You love to admire wild animals in their natural environment, yet you worry about leaving a disastrous ecological footprint. The preservation of Mother Earth is of great concern for many of us. It is a question of paying close attention to what we do to respect the planetary boundaries. But that doesn’t mean we should want to stay at home. The curiosity to discover the richness of nature all around the globe pushes us to surpass ourselves and to get out of our daily comfort zones. Curiosity and diverse experiences often bring empathy and a deeper understanding and connection to others. So how can we ensure that our thirst for discovery will not trample ecosystems, encourage people to exploit their local environments or capture them in a vicious cycle of poverty?
Tourism raises two major issues when it comes to sustainability. First, flying is dramatically increasing our carbon footprint which powers the greenhouse effect. Conscious consumerism is leading woke populations to staycation closer to home to minimize unnecessary emissions caused by air travel. Second, being a tourist can negatively impact local economies by increasing the pressure on natural resources. Consider how Instagram is changing the way we travel and contributing to the accelerated ruin of cities such as Venice. In Indonesia, Komodo Island will close because tourism is endangering their main draw – the famous Komodo Dragons. Following the Swedish introduction of flygskam, the “flying shame”, teenage climate activist Greta Thunberg took the opportunity to reach New York for the Climate Action Summit in 2019 with the help of a zero-emissions yacht, and 23 percent of Swedes now say that they have opted out of air travel to reduce their climate impact over the past year. But what does it mean to travel in a sustainable way? Should we all avoid taking planes and give up on discovering other countries and cultures? So what then?
David Lenefors has been tackling this challenge for 12 years with African Tours & Safaris by providing unforgettable travel experiences that are respectful of people and planet. His company creates a positive impact by organizing safari expeditions that support the local economy in Tanzania and surrounding countries. African Tours & Safaris offers its customers the opportunity to get involved with sustainability by helping to increase the value of natural resources. This may seem counterintuitive, yet tourism is a prerequisite for the conservation of a large part of Africa’s wildlife. Without safari tourism activities; elephants, lions and rhinos would likely have become extinct. In this way, encouraging tourists to see the majestic creatures of Africa has become an essential revenue stream that supports the local economies and their conservation efforts. The expeditions promote interest in preserving local wildlife and encourage local populations to live in harmony with wildlife. They are one of the reasons why Tanzania, one of the most populous countries in Africa, has managed to preserve 16 national parks.
Through its partnerships with local NGOs, African Tours & Safaris assures that its actions adhere to Fair Trade rules by providing good working conditions, fair incomes, supporting local traditions and cultures, and respect for human rights. In Kenya, the company supports Mama Zebra – a foundation which acts for children’s education. And in South Africa, African Tours & Safaris works with A Reaching Hand, a non-profit organization that supports a number of local relief projects in and around Cape Town, including orphanages.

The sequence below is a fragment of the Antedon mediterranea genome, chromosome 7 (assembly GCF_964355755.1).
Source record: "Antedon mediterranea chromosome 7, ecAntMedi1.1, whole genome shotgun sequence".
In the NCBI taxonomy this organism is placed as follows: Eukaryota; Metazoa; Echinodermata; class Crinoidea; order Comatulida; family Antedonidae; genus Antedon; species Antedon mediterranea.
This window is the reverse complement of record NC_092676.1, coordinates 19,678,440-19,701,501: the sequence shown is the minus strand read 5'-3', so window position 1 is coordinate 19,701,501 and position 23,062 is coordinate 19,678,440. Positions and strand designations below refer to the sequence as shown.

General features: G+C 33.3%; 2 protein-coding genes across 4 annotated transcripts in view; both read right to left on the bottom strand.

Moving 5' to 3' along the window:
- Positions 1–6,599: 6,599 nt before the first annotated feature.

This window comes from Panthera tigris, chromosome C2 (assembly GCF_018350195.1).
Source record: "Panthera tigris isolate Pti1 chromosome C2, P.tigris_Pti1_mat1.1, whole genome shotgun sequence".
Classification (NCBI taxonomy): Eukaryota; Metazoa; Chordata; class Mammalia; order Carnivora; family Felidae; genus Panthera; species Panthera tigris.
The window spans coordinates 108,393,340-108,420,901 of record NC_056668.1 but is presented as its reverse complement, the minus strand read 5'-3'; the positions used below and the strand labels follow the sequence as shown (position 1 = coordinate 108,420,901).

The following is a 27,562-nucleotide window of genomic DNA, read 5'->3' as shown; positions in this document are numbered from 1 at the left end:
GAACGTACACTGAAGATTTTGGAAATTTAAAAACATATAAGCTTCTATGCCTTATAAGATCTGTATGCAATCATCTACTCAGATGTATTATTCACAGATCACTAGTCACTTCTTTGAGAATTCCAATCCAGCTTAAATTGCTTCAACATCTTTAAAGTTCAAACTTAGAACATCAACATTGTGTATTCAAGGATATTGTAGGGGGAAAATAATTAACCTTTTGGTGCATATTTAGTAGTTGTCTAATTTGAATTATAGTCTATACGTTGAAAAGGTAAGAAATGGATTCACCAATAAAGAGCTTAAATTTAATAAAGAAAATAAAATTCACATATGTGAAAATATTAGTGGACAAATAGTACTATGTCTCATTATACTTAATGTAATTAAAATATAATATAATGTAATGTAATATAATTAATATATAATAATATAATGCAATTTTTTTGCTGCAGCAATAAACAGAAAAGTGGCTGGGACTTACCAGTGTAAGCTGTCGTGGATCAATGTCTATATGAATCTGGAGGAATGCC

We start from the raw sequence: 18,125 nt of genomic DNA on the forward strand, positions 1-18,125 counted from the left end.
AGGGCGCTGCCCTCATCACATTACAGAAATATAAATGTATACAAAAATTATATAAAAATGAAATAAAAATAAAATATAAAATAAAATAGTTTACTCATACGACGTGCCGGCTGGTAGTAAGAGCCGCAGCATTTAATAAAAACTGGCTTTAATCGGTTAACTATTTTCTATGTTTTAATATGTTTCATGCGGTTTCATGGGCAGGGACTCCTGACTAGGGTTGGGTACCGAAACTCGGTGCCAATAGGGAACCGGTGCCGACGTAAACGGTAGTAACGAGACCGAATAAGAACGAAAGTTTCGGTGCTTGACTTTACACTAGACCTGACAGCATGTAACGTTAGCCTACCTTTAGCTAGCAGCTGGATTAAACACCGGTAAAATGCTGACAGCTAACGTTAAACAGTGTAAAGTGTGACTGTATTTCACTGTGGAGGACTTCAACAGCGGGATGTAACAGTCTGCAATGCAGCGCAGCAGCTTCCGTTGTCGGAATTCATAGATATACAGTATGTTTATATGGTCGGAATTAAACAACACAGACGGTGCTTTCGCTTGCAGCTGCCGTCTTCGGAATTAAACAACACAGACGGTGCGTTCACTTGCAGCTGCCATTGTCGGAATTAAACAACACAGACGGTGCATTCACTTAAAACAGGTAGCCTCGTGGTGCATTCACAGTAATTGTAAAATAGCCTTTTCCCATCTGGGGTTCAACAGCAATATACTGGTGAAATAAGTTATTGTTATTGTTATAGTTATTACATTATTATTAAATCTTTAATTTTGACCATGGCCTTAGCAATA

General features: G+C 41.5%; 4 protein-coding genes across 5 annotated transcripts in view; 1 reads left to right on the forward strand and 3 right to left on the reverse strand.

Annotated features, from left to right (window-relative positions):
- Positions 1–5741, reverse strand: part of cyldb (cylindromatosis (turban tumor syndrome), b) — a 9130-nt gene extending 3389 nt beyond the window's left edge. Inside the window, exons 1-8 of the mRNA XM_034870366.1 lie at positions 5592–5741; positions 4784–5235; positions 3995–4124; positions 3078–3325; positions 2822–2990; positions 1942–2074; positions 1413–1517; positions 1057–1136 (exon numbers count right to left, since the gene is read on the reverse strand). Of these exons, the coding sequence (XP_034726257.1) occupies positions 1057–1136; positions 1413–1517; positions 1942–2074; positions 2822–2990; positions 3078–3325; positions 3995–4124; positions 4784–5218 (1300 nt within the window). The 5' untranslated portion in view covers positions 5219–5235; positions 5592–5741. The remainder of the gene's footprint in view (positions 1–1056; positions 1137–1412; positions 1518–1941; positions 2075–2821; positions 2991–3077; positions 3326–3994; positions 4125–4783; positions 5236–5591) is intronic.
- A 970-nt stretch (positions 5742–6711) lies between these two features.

African Tours & Safaris is one of the first Swedish companies to introduce mandatory carbon offsetting. Through their efforts, they found that voluntary carbon offsetting does not work with less than one percent of travelers choosing to actively compensate when offered the choice, so all tours are now 100% climate compensated. For David, ecological compensation is not something new or trendy. His company has been committed to decreasing their environmental footprint for years. While welcoming the common expression “carbon-neutral”, David prefers to talk in terms of compensation because it is uncertain whether it will be effective in the future. African Tours & Safaris offsets not only its own greenhouse gas emissions but also the emissions of their customers’ travel to Africa, on-site transportation, accommodation, meals and more. For this, they work with South Pole, an offsetting company which offers their own clients a project to support, according to their values. David Lenefors and African Tours & Safaris choose to invest in two projects: giving wood stoves and water-cleaning tools to lower the pressure on wood demand in Kenya, and funding the movement against deforestation in Zimbabwe.
While you may lament not being able to access your own yacht for international travel, experiencing the world with zero emissions no longer means you must stay at home. So why not spend your New Year’s holidays between Cape Town and Mozambique? Say hello to elephants up close with a 13-day stay, with Swedish guides, planned visits and time to choose your own schedule. Africa opens its doors to you with David Lenefors and his agency African Tours & Safaris. Let yourself be carried away! To know more, visit his website AfricanTours.se.
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Raphaelle de Latour is a professional book editor and volunteers at Impact Hub Stockholm.